Call in the lawyers. Check the prenuptial agreement. Cancel the credit cards and put everything in writing.The political honeymoon for George W. Bush is definitely, irrevocably, terminally over. His once-cozy relationships with the Democratic legislative leaders, Lieutenant Governor Bob Bullock and Speaker of the House Pete Laney, which were so crucial to the success of his legislative program in 1995, are on the rocks. Property tax relief, his number one priority for the legislative session that begins January 14, is all headache and no relief. Everything, including Bush’s presumed presidential ambitions,is now caught up in Washington-style partisan politics—which has now come to Texas.
A few months ago the 1997 session was shaping up as one of the most ho-hum in years. Some long-standing battles figured to be renewed: deregulating electricity, allowing homeowners to borrow against their equity, adjusting the balance of power between doctors and HMOs, continuing the job of tort reform, maybe alleviating water shortages. And that was about it. The treasury will have a sizable surplus, around $3 billion. No taxes had to be raised, no prisons had to be built, no court orders had to be obeyed; just spread the goodies around and go home. Then Bush announced in November that he wanted $1 billion of the surplus to be earmarked for reducing local school taxes, and suddenly, in place of a lot of little issues, there was only a big one.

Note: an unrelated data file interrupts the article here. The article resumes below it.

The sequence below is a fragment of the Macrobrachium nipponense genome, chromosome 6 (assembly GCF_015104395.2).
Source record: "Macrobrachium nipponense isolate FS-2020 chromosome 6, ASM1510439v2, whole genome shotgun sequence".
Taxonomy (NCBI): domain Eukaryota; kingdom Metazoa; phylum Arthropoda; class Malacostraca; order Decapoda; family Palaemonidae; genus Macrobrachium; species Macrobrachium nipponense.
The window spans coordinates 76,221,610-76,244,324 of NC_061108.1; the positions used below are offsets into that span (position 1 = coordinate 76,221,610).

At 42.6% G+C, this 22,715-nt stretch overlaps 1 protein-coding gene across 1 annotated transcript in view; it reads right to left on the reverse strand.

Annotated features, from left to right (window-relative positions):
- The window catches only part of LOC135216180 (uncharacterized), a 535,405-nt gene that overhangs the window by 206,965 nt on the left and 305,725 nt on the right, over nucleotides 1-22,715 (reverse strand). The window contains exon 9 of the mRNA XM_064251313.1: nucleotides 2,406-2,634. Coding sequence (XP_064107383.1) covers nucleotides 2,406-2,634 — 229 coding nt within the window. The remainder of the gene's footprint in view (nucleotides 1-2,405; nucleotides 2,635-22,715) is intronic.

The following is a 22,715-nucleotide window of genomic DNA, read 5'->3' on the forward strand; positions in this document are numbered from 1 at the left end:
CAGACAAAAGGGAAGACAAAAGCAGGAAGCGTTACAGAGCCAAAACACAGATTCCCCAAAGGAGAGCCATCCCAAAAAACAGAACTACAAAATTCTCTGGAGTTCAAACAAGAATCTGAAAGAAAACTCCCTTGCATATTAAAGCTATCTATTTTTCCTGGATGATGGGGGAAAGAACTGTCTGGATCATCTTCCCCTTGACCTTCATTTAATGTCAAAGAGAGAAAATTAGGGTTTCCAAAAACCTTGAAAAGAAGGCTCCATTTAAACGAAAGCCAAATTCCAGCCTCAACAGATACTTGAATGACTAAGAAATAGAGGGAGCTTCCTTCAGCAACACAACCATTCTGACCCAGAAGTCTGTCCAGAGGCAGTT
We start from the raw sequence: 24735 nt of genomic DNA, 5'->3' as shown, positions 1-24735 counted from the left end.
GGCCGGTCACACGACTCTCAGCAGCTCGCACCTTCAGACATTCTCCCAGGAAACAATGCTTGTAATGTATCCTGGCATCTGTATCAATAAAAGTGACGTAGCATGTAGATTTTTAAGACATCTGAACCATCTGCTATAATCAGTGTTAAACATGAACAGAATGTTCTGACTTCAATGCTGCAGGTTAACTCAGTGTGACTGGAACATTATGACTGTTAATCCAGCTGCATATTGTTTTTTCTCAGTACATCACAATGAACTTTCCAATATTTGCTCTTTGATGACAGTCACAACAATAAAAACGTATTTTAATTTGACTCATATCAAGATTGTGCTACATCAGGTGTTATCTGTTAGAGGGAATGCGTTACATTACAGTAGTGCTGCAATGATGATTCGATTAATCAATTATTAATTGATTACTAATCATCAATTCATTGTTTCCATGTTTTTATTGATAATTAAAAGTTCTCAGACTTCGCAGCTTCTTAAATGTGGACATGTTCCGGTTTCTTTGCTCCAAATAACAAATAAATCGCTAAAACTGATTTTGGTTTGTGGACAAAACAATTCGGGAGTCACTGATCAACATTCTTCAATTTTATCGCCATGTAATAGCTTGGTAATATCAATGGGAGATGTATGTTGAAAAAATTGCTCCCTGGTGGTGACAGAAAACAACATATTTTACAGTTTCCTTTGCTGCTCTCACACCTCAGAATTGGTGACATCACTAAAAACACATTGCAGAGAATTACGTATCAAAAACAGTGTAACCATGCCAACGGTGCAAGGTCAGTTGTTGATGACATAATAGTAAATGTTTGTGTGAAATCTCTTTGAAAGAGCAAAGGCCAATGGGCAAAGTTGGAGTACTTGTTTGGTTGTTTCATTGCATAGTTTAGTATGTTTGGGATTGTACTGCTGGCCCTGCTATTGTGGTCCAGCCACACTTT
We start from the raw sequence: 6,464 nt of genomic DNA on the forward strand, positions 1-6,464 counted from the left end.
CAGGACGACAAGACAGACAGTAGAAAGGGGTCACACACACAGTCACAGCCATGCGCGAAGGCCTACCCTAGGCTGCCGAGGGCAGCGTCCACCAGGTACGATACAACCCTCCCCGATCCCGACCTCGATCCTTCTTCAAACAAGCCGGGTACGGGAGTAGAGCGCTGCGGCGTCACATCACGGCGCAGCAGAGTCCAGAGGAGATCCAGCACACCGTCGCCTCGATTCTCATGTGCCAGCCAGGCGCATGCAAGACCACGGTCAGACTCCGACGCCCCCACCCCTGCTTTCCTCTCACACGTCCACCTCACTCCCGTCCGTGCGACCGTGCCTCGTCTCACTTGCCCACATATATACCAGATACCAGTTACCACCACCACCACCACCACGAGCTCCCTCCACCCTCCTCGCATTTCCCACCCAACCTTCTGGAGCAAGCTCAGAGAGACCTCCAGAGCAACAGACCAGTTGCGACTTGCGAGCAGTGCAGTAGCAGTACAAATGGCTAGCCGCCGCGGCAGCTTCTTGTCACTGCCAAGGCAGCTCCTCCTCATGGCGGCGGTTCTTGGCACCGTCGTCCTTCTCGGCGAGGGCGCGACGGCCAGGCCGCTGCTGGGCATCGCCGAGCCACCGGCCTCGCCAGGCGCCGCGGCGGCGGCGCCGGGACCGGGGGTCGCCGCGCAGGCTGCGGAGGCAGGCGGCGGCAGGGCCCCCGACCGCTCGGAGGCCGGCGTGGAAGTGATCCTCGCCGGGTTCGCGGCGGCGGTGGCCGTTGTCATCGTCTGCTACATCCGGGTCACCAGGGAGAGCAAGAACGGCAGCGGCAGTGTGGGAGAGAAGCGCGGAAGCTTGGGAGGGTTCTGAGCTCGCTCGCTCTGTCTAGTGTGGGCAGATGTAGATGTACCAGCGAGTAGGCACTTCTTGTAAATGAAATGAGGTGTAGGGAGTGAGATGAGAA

The reason is one simple word: t-a-x. Anytime it gets inserted into politics, it creates winners and losers. As far as Bullock and Laney are concerned, the governor is the one who inserted it, and he ought to say who the winners and the losers are. “Somebody is going to pay less taxes,” Bullock says, “and somebody is going to have to pay more, and I want to know who the governor thinks it should be.” Bush wants to leave the details to the Legislature. “My job is to think strategically for the state,” he says, “not to engage in number bashing.” Maybe so. But to Bullock and Laney, this sounds as if the governor is positioning himself to take the credit for property tax relief if it passes and duck the blame if it fails or has unforeseen consequences. This is how suspicions begin to creep into political marriages.
Bullock is derisive of the governor’s lack of specificity. “He doesn’t have a plan,” he says. “He just has ideas. He says he’ll give us an outline. When you pass a tax bill, you better know what you’re doing, because Texas is stuck with it for a long, long time.” Laney objected when Bush, without consulting legislative leaders, staked his claim to the billion dollars and thereby put property tax relief ahead of all other state needs: You need to stop listening to your political advisers and start listening to your legislative advisers, he told the governor.